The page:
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2 cups whipping cream
4 containers (jars with lids or ziploc bags) /
yogurt (live bacteria)
stop watch or watch with seconds hand
Take the cream out of the fridge. Put 1 cup on the
counter and put the second cup back in the fridge. Wait
about an hour until the cup on the counter is room temperature.
Label the four containers (warm, cold, warm + yogurt,
cold + yogurt).
Put 1 tsp of yogurt in each of the containers labeled
Add 1/2 cup of cream to the warm + yogurt container. Put
the lid on or seal the bag. Check the time. Start
Continue until it thickens (whip cream stage),
and then just a bit more. Suddenly it will separate into
butter and whey. Write down the end time. If you
can't get it to separate, try gently stirring it with a fork or
spoon. As you push it against the side, the butter should
clump together, separating from the whey.
Repeat step 4 for the warm container.
Take the cream out of the fridge and repeat step 4 for the
cold + yogurt container.
Repeat step 4 for the cold container.
Compare the different times.
Record the Data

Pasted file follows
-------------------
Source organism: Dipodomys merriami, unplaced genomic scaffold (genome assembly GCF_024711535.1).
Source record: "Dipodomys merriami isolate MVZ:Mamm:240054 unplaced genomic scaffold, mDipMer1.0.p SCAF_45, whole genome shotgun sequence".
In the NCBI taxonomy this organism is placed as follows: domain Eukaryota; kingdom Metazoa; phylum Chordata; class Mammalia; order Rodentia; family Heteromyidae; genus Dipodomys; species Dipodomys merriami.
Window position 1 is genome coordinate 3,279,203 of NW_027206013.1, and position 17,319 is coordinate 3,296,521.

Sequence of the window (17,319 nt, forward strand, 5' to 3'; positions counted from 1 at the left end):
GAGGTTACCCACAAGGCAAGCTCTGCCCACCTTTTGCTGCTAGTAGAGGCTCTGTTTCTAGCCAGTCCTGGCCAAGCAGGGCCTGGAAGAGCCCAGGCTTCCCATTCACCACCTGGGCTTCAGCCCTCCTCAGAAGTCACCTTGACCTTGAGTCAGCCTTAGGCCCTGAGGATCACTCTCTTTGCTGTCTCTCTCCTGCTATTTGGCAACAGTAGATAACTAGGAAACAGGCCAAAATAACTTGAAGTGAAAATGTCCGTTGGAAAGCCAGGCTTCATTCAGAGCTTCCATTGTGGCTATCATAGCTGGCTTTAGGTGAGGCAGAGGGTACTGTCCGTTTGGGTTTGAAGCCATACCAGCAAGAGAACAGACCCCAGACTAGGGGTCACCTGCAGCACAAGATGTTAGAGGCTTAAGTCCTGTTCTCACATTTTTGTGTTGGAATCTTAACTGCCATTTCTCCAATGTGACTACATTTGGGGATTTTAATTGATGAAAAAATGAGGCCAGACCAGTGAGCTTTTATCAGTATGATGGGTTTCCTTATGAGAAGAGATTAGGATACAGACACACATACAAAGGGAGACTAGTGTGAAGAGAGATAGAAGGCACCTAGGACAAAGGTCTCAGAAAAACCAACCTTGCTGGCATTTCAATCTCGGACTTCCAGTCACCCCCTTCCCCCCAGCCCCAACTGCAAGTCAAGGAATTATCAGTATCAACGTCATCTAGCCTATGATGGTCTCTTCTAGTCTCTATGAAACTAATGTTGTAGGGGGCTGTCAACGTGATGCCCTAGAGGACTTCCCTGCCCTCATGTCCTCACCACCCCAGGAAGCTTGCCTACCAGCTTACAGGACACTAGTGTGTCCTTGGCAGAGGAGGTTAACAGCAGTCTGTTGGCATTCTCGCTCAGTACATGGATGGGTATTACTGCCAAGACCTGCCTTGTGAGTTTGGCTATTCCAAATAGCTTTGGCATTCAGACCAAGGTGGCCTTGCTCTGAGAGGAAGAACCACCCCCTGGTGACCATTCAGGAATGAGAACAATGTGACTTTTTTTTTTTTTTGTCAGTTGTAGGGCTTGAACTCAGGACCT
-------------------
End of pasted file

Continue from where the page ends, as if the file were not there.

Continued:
Cold + Yogurt
Warm + Yogurt
What to do next?
Strain the butter. Save the whey to replace milk in
baking, or to drink. If you are having trouble separating
the whey, put the container in the fridge for about 15 minutes
and then try again.
Put the butter into very cold water to remove any remaining
milk. Stir or knead the butter in the cold water.
Replace the water if necessary. When the water is clear,
all the milk should be gone.
Taste the different types of butter.
Add salt to the butter and taste it again.
Weigh the cream to make sure each container has the same
amount. Compare the finished weights of the butter.
Think about why they might be different. Weigh each of the
whey containers to see if that answers your questions.
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